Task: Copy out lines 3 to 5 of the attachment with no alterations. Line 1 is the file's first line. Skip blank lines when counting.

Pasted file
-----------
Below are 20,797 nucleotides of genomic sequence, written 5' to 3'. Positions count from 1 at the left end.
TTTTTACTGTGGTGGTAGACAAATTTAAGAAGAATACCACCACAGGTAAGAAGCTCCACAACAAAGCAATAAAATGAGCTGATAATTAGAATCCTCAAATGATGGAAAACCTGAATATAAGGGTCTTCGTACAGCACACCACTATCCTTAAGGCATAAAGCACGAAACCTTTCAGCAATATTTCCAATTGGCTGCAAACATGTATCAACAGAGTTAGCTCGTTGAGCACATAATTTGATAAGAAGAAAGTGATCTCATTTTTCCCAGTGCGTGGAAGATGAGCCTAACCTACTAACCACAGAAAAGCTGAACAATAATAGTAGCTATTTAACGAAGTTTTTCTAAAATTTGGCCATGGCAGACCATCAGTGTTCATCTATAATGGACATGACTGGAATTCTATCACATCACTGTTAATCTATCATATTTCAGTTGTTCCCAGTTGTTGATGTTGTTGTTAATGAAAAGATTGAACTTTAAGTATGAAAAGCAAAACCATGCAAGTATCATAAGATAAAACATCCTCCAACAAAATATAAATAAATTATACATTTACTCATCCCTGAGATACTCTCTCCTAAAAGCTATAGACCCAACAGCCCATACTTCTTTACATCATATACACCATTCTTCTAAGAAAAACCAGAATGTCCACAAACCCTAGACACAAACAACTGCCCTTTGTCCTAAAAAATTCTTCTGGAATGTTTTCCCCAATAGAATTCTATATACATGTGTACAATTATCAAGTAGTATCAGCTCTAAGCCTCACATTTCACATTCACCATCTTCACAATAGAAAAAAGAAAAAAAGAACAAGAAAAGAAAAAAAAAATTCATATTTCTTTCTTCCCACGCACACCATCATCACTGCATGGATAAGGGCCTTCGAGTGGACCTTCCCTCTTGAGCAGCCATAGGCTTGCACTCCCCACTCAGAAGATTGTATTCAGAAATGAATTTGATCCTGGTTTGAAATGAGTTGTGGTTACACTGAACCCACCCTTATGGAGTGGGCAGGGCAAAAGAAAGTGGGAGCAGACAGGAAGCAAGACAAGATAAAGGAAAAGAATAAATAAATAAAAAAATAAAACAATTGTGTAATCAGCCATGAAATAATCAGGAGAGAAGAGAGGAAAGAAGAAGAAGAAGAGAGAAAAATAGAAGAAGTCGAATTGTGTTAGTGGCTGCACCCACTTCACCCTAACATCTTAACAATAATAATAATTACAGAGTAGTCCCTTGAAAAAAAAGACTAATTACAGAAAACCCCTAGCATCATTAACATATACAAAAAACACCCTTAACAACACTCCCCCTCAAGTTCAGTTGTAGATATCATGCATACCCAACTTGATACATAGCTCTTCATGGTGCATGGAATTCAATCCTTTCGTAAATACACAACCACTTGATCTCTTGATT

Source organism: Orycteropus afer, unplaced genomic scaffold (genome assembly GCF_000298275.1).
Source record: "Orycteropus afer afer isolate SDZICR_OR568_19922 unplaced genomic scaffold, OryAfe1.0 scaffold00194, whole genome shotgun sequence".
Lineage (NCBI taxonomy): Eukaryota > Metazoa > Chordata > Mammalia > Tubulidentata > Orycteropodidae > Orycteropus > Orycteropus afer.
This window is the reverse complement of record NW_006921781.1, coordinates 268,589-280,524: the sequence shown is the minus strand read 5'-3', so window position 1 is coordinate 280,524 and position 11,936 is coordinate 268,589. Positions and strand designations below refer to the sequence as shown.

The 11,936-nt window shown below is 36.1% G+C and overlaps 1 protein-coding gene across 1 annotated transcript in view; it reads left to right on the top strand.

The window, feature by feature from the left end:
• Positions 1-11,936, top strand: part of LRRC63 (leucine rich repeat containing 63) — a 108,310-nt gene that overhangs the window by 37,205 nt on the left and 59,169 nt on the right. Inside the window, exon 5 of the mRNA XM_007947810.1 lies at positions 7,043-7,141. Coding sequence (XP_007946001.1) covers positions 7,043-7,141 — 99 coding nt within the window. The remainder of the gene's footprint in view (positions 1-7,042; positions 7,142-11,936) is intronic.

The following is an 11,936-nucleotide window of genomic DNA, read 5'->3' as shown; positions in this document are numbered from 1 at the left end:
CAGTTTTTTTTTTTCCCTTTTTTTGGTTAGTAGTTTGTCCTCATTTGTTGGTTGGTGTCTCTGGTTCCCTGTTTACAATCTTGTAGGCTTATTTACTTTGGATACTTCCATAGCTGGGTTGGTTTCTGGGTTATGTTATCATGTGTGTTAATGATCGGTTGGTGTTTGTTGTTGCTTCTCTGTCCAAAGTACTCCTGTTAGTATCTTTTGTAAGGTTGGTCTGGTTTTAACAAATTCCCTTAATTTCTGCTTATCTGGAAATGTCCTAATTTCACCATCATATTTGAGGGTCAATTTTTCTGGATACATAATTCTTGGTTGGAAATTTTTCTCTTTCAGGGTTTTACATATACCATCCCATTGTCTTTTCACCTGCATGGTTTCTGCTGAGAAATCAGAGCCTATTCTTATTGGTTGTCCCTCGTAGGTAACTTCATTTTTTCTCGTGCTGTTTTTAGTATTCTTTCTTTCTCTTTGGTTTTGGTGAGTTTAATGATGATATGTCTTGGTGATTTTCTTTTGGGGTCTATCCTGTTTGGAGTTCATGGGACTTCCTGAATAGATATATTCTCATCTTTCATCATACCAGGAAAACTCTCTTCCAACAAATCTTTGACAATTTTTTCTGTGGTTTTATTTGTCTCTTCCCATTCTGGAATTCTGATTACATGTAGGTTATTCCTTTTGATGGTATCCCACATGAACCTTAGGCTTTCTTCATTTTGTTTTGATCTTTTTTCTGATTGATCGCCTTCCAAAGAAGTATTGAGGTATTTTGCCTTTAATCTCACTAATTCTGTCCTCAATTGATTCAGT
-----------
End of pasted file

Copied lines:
Source organism: Orycteropus afer, unplaced genomic scaffold (genome assembly GCF_000298275.1).
Source record: "Orycteropus afer afer isolate SDZICR_OR568_19922 unplaced genomic scaffold, OryAfe1.0 scaffold00194, whole genome shotgun sequence".
Lineage (NCBI taxonomy): Eukaryota > Metazoa > Chordata > Mammalia > Tubulidentata > Orycteropodidae > Orycteropus > Orycteropus afer.